More than eight months after a fire ripped through the old Dresden Feed & Supply store, the time has come for a new building to rise from the ashes.
Owner Jim Roman is readying plans to build a 4,000-square-foot steel and stone structure on the business' original site on Seventh Street.
The Dresden business, which mainly sells animal feed to farmers and pet owners, was destroyed in a fire Feb. 12. The cause remains undetermined, according to Shane Cartmill of the state fire marshal's office.
"I'm glad we don't have to think about it anymore, it's happening now," Roman said Wednesday, as site grading began. "We were open at 301 Main St., in the old Longaberger building, two days after the fire, which we were lucky to find. We really never closed, because we still had a lot of feed and fertilizer in storage."
He said while it's been business as usual, all of the grinding and mixing of feed products has been done off-site, at the Granville Mill and at Hamby Farms.
"But it's just not convenient for us," Roman said.
It took several months of getting things organized and waiting for the insurance claim process before the project could get rolling, said Don Eppley, one of the building's owners.
"We've talked to Jim Waymer (of the Mid-East Ohio Building Department) and we were given the go-ahead on what we have to do," Eppley said. "It just takes time getting everything ready."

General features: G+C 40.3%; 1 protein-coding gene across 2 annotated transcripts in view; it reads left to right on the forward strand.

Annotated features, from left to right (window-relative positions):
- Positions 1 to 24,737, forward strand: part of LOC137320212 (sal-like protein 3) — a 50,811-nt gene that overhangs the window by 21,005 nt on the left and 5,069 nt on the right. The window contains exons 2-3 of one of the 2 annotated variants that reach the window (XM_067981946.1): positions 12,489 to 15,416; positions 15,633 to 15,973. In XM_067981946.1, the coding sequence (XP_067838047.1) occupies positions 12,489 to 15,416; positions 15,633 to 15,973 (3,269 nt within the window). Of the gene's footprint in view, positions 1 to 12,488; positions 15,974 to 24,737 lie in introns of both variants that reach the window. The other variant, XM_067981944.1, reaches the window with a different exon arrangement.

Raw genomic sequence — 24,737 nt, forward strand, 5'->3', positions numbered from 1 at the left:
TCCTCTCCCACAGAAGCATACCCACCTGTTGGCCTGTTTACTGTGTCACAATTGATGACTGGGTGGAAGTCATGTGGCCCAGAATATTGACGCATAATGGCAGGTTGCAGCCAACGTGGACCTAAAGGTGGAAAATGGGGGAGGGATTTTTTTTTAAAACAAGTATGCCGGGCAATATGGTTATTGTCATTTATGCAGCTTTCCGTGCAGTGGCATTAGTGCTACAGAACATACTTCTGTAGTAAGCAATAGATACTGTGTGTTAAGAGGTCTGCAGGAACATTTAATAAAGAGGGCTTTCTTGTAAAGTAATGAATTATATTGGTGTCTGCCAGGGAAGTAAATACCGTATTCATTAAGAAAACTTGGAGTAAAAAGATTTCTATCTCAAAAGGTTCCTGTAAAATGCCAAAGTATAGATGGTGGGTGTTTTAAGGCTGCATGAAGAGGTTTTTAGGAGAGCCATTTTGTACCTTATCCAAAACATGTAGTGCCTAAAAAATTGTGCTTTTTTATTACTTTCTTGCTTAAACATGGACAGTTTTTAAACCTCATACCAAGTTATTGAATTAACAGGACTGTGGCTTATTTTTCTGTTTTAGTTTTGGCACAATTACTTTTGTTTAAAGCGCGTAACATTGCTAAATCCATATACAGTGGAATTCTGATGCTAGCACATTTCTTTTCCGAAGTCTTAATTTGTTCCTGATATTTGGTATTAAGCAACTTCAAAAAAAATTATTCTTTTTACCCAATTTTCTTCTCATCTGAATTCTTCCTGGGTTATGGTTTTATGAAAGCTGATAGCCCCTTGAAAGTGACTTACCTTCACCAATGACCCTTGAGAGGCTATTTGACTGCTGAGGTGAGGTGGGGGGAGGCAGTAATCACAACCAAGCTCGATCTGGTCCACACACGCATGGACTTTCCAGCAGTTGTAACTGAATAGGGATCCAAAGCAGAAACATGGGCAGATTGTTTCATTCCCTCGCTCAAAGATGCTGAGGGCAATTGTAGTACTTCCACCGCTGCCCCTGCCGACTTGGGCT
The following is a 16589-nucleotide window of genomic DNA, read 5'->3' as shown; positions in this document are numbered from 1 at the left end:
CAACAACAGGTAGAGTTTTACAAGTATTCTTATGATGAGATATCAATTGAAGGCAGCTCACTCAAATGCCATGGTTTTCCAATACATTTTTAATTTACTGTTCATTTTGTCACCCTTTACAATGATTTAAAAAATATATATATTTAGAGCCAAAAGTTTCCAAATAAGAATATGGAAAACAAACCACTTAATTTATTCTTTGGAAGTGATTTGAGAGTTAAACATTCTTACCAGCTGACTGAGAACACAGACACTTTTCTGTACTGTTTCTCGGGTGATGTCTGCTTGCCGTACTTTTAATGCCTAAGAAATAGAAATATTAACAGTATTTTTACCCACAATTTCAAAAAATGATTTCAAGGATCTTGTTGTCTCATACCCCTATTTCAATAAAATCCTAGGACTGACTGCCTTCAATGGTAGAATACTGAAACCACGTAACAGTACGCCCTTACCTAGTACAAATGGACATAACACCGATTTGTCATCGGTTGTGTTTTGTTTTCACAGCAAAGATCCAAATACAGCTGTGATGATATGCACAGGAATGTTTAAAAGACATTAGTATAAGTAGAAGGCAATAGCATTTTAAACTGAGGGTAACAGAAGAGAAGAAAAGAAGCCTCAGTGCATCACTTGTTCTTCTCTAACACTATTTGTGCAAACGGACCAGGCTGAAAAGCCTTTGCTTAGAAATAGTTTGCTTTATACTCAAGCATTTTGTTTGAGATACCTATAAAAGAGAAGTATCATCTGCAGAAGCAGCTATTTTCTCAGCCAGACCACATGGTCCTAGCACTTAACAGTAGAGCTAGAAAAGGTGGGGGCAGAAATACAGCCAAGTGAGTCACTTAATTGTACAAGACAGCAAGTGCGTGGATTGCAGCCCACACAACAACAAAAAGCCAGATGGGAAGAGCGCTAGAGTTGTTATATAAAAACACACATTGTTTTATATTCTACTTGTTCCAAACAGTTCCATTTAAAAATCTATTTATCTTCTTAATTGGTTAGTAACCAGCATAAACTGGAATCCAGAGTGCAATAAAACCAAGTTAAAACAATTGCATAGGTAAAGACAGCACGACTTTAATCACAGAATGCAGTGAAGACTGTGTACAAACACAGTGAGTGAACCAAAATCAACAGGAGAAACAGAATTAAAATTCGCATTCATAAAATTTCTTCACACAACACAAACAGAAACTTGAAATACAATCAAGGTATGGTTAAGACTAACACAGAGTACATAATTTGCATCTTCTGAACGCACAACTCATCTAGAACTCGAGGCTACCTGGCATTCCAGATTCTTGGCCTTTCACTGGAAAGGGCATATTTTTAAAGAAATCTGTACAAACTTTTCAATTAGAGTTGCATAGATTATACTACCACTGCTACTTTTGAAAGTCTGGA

HP Construction Inc. of Hebron is the contractor on the approximately $300,000 project and Todd Slaboden of TS Architect in Zanesville designed the new structure.
Steve Hildebrand of HP said he had hoped to have the grading completed on Wednesday and the footers by the end of next week.
"If everything goes right, it should be four to five weeks to have the steel building delivered," Hildebrand said, noting that HP uses pre-fabricated steel buildings from NUCOR Building Systems in Waterloo, Ind.
The steel structure will sit on a split-face block foundation and will feature a drive-through entrance on Seventh Street, with exit to High Street.
Hildebrand said after pouring the footers and concrete piers, the concrete might need to cure for seven to 10 days before other work can be performed.
Roman said he's hopeful the project can be completed by mid-December, depending on the weather.